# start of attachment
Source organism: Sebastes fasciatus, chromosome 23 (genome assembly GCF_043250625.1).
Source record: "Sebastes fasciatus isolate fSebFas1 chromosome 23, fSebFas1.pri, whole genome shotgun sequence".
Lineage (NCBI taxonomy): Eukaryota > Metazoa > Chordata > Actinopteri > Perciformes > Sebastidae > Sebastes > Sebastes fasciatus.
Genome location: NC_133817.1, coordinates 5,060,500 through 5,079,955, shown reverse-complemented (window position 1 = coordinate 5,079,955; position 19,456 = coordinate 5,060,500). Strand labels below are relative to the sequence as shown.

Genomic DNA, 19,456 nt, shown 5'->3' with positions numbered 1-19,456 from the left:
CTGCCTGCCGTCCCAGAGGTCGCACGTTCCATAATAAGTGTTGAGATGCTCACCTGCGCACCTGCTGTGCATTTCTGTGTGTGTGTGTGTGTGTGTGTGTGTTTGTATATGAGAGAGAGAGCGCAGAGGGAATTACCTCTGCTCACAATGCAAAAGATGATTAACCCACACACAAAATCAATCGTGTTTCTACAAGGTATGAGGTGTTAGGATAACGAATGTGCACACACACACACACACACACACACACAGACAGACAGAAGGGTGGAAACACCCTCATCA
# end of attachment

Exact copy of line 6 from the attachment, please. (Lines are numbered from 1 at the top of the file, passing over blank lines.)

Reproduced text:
CTGCCTGCCGTCCCAGAGGTCGCACGTTCCATAATAAGTGTTGAGATGCTCACCTGCGCACCTGCTGTGCATTTCTGTGTGTGTGTGTGTGTGTGTGTGTGTTTGTATATGAGAGAGAGAGCGCAGAGGGAATTACCTCTGCTCACAATGCAAAAGATGATTAACCCACACACAAAATCAATCGTGTTTCTACAAGGTATGAGGTGTTAGGATAACGAATGTGCACACACACACACACACACACACACACAGACAGACAGAAGGGTGGAAACACCCTCATCA